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AW: st: parametric vs. nonparametric estimators


From   Thomas Mählmann <maehlmann@wiso.uni-koeln.de>
To   <statalist@hsphsun2.harvard.edu>
Subject   AW: st: parametric vs. nonparametric estimators
Date   Wed, 16 Jun 2004 09:43:25 +0200

Dear Roger,

to be more concrete, I have a data set with a binary variable (1=disease)
and I want the estimate  the disease probability for different subsets of
the population (e.g. age, sex etc.). My nonparametric estimator is simply
the disease proportion and the parametric estimate is based on logistic
regression. Standard errors are estimated via bootstap.

Thomas

-----Ursprüngliche Nachricht-----
Von: owner-statalist@hsphsun2.harvard.edu
[mailto:owner-statalist@hsphsun2.harvard.edu]Im Auftrag von Roger Newson
Gesendet: Dienstag, 15. Juni 2004 21:18
An: statalist@hsphsun2.harvard.edu
Betreff: Re: st: parametric vs. nonparametric estimators


At 19:11 15/06/2004, Thomas wrote:
>Dear Statalisters,
>
>this is rather a general statistic than a Stata related question, but
>nevertheless I hope someone can give me some help.
>
>I have estimated a population parameter using both a nonparametric and a
>parametric estimator. To my surprise both approaches yield about the same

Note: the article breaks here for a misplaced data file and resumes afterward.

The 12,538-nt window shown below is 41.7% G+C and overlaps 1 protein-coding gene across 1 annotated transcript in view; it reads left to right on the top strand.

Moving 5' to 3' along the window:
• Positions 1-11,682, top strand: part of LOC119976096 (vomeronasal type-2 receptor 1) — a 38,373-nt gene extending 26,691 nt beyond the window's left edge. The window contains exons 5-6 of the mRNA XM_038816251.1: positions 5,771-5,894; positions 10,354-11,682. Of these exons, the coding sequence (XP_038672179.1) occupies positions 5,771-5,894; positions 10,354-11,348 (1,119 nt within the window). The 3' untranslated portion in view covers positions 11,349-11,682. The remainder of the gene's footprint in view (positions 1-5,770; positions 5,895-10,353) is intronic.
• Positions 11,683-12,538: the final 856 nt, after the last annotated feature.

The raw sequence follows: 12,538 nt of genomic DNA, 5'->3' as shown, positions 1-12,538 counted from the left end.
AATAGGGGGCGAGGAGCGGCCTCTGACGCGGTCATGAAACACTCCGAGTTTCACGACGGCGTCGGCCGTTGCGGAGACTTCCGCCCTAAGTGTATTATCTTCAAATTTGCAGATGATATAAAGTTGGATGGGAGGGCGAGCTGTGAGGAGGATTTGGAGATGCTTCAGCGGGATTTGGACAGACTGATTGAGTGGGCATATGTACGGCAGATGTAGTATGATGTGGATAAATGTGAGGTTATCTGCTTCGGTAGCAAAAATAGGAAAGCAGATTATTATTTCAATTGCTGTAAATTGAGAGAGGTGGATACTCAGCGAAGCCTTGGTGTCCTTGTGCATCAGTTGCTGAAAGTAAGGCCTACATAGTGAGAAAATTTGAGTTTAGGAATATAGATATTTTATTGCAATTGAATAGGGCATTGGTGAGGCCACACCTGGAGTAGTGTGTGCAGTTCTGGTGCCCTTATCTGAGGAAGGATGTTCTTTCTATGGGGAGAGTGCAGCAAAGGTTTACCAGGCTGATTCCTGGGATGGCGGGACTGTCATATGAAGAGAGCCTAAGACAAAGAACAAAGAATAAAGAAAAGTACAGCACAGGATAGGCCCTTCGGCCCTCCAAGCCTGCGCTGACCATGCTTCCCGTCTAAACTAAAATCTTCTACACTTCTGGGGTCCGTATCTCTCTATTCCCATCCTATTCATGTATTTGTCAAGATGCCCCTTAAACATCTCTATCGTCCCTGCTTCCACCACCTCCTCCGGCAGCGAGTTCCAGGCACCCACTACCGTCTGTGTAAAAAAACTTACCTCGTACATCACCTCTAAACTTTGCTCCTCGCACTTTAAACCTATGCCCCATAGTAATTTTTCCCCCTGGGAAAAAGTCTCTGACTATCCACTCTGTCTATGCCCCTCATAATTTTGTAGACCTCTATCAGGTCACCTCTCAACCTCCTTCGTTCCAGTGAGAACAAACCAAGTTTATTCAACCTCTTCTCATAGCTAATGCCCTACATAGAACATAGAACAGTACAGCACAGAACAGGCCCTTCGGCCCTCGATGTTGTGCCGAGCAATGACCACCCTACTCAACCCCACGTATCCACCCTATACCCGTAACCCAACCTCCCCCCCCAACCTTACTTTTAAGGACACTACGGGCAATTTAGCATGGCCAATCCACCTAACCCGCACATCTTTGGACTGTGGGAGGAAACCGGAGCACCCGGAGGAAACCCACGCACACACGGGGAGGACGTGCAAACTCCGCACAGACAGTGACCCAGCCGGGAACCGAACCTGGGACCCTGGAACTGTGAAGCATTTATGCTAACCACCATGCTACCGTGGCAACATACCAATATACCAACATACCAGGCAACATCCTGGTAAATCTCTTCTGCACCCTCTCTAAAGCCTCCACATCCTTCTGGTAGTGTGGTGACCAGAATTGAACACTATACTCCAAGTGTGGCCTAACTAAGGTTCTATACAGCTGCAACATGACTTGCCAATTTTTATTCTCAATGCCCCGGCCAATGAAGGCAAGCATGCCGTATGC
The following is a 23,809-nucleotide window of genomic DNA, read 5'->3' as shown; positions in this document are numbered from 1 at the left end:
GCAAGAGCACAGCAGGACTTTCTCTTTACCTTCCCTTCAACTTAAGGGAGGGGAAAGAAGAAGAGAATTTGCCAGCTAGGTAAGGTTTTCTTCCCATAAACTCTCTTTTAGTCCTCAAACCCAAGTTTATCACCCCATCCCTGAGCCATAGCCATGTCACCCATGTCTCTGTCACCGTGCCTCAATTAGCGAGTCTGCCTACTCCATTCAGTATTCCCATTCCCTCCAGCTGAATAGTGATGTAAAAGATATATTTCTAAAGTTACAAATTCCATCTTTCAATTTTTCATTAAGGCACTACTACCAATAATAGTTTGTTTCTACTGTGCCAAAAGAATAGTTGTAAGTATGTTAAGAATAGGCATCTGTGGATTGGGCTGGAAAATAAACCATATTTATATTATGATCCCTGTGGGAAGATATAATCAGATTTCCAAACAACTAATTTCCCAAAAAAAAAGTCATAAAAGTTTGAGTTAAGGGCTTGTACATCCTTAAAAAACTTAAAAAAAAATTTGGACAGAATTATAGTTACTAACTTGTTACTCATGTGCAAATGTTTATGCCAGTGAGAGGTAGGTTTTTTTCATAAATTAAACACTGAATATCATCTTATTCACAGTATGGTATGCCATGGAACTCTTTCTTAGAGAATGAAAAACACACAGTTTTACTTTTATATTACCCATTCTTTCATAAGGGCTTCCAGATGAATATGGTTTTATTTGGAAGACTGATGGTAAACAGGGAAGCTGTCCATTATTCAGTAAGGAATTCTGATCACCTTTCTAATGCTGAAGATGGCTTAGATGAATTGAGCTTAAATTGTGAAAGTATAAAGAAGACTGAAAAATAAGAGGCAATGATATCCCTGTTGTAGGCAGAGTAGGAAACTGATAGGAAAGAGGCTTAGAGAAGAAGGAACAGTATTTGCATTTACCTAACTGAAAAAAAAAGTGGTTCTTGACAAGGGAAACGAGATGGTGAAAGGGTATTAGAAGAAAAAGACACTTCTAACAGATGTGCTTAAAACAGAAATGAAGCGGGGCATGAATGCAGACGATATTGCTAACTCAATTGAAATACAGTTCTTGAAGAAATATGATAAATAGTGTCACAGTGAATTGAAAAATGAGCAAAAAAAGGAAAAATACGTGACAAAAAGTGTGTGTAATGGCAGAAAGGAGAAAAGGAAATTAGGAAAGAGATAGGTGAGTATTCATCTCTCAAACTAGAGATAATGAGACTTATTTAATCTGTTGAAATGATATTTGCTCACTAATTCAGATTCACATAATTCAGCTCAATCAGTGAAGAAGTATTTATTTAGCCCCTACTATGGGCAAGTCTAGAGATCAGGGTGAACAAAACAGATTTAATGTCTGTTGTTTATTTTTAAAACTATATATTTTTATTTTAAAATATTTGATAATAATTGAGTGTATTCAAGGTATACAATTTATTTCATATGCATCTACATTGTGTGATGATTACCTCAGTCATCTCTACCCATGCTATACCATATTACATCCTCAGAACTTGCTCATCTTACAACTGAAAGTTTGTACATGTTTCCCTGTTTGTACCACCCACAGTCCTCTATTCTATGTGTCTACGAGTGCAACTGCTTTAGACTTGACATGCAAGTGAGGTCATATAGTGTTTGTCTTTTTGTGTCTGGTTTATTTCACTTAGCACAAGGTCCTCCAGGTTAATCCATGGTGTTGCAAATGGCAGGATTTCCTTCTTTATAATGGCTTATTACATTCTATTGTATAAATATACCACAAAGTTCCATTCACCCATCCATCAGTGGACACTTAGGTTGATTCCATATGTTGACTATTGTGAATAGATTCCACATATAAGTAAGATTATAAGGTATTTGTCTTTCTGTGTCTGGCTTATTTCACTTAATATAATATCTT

>point estimates, but the parametric estimator has a somewhat lower standard
>error.
>
>Do these results imply that the model assumptions underlying the parametric
>estimator are correct?

You do not specify your example a great deal. However, in general, the
answer is no. Sometimes, erroneous assumptions make the standard error
unrealistically low.

A textbook example would be the use of the equal-variance t-test when the
smaller of 2 samples is from a much more variable population than the
larger of 2 samples. THe equal-variance t-test assumes that you can
estimate the population variance of the smaller sample using the sample
variance of the larger sample. This will produce unrealistically low
standard errors for the difference between means, if the population
variance of the smaller sample is a lot larger than the population variance
of the larger sample.

I hope this helps.

Best wishes

Roger


--
Roger Newson
Lecturer in Medical Statistics
Department of Public Health Sciences
King's College London
5th Floor, Capital House
42 Weston Street
London SE1 3QD
United Kingdom

Tel: 020 7848 6648 International +44 20 7848 6648
Fax: 020 7848 6620 International +44 20 7848 6620
   or 020 7848 6605 International +44 20 7848 6605
Email: roger.newson@kcl.ac.uk
Website: http://www.kcl-phs.org.uk/rogernewson

Opinions expressed are those of the author, not the institution.

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